icon bookmark-bicon bookmarkicon cameraicon checkicon chevron downicon chevron lefticon chevron righticon chevron upicon closeicon v-compressicon downloadicon editicon v-expandicon fbicon fileicon filtericon flag ruicon full chevron downicon full chevron lefticon full chevron righticon full chevron upicon gpicon insicon mailicon moveicon-musicicon mutedicon nomutedicon okicon v-pauseicon v-playicon searchicon shareicon sign inicon sign upicon stepbackicon stepforicon swipe downicon tagicon tagsicon tgicon trashicon twicon vkicon yticon wticon fm
13 Nov, 2020 13:35

‘Everything is destroyed again’: Armenian refugee family shares story with RT in aftermath of new Nagorno-Karabakh war

‘Everything is destroyed again’: Armenian refugee family shares story with RT in aftermath of new Nagorno-Karabakh war

The war in Nagorno-Karabakh has sent tens of thousands of ethnic Armenians fleeing from the hostilities – and a peace deal, perceived by many as Armenia’s surrender, has left little hope of return, a family of refugees told RT.

Some 90,000 civilians have fled Nagorno-Karabakh over the past few weeks as the forces of the breakaway region, supported by Armenia, clashed with Azerbaijani military troops.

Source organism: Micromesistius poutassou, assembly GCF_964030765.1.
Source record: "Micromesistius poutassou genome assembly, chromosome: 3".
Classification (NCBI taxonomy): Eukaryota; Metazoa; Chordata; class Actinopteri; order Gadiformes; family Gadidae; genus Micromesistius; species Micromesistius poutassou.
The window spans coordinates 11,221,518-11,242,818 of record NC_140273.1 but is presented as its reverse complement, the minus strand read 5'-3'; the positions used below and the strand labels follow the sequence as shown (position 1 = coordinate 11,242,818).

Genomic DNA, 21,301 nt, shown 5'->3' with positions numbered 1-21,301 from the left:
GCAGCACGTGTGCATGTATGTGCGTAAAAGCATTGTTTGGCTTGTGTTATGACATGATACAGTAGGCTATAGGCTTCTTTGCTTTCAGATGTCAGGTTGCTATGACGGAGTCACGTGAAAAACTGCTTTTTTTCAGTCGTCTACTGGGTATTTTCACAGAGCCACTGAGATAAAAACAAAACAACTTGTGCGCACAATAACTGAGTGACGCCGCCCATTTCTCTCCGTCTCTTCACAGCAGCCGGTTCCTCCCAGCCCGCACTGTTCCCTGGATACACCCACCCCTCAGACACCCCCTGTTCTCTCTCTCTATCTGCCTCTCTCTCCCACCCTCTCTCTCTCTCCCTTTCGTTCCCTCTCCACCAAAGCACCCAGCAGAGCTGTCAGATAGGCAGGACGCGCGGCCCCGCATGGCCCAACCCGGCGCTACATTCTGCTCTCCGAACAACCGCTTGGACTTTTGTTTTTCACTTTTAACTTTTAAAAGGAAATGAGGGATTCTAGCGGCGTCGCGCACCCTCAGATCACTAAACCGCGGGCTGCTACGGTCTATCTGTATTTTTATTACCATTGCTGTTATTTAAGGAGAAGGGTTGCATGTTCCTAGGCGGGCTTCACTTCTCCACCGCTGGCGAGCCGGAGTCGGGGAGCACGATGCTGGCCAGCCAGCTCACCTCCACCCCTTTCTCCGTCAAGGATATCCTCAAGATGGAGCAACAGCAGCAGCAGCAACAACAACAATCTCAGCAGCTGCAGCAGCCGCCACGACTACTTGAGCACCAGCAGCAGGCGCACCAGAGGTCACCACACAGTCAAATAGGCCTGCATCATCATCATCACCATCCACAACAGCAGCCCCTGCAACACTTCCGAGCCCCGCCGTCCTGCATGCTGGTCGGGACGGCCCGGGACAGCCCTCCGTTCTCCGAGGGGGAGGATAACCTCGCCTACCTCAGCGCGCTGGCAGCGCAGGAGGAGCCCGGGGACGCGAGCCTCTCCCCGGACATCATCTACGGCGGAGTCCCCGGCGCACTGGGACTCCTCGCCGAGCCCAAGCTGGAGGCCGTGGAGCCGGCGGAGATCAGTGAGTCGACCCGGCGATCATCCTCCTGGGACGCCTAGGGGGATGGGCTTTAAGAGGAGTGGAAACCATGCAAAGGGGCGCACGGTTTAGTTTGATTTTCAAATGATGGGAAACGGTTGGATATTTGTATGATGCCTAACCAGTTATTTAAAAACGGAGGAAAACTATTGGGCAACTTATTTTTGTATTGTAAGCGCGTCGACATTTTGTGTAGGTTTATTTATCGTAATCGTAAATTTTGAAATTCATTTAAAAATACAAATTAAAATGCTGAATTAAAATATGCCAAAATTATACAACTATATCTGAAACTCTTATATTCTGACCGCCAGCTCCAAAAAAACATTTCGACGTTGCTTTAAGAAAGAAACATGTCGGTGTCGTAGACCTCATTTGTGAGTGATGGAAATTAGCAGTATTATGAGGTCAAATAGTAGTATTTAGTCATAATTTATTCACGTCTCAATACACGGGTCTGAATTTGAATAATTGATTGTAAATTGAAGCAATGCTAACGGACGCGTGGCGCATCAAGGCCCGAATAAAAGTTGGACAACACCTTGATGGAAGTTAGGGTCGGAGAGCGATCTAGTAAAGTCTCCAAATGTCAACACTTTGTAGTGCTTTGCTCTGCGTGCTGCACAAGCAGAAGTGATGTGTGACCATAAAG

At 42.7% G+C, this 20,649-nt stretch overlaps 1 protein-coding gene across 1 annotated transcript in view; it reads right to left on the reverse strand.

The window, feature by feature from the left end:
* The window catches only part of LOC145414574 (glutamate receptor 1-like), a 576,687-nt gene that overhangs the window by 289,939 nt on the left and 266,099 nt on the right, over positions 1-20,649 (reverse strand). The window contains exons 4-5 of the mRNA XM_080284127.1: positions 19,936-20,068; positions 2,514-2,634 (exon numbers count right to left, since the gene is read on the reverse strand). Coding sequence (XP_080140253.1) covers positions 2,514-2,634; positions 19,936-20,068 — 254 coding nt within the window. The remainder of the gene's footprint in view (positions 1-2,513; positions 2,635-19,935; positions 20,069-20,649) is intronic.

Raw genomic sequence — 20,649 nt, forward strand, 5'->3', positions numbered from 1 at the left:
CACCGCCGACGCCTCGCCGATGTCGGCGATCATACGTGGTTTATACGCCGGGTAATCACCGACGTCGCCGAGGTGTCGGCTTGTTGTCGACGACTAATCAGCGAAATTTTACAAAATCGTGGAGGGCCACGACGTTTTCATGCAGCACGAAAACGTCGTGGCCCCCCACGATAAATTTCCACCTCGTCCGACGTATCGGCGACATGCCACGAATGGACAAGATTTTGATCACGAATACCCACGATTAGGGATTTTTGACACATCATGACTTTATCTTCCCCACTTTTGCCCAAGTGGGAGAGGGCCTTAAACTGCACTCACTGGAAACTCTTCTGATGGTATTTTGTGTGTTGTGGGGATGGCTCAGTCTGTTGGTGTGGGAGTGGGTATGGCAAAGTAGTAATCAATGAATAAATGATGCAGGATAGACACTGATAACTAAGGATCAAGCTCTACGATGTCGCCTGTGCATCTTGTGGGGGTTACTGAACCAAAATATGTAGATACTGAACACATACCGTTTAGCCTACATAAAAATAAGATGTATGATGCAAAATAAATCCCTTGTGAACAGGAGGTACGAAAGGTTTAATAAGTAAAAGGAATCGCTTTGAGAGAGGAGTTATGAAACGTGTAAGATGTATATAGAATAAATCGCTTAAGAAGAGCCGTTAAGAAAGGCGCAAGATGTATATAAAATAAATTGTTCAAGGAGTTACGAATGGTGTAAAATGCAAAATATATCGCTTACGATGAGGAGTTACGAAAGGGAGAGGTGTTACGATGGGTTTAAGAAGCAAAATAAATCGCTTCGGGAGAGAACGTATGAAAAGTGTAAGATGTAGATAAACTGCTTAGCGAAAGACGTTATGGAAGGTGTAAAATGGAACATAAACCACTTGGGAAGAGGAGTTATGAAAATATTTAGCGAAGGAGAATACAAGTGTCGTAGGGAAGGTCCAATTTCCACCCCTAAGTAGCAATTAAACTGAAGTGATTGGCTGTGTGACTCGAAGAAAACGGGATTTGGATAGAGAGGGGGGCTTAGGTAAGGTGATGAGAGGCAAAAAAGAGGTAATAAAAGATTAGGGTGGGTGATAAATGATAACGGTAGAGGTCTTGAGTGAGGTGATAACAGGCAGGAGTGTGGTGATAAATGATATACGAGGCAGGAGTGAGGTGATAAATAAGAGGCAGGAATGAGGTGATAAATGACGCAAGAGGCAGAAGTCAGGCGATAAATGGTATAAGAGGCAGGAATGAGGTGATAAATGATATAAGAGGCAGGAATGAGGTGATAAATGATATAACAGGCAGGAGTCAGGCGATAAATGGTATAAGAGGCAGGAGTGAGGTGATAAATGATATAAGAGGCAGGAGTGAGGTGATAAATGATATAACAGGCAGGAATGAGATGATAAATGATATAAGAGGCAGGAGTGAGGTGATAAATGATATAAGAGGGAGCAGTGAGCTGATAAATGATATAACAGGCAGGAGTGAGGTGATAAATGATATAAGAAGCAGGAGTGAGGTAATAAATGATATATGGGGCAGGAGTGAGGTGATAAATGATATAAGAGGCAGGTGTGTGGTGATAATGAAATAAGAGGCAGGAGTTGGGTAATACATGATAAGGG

The self-proclaimed republic broke away from Azerbaijan back in the 1990s. The region, populated predominantly by ethnic Armenians, lived in the legal gray zone – and relative peace – for some 30 years, until the new war broke out late in September.

“We’ve built our dreams, we’ve wanted our dreams to come true. But after 30 years, it’s war again. Again, everything is destroyed,” Nanar Eremyan, who fled the region’s capital Stepanakert, told RT.

While Eremyan did not initially intend to leave her home behind, she said she had to do so for the sake of her children, as Stepanakert has been repeatedly subjected to shelling and bombardment. Eremyan fled to Armenia’s capital, Yerevan – and she and other refugees have received a very warm welcome from the locals.

In addition to refugee shelters and charities, private Armenian citizens sought to help the refugees. Nanar’s family, for instance, has been sheltered by a local woman.

“I thought something needs to be done and I’ve started looking for a family to help. They’ve found me, and I’ve found them. They’ve been living with me since October 1,” the woman told RT.

The peace deal reached by Armenia and Azerbaijan this week did not bring much relief to the refugees. The agreement has been largely perceived as a surrender by Armenians and triggered mass protests across the country.

Also on rt.com ‘Nikol is a traitor’: Armenian opposition parties lead protest in crisis-hit Yerevan, demand resignation of PM Pashinyan

The deal has returned many Nagorno-Karabakh settlements to Azerbaijan’s control – and that news alone has triggered a new wave of refugees. Nanar believes Baku will never allow them to coexist peacefully, and that many ethnic Armenians will never be able to return home to Nagorno-Karabakh.

Think your friends would be interested? Share this story!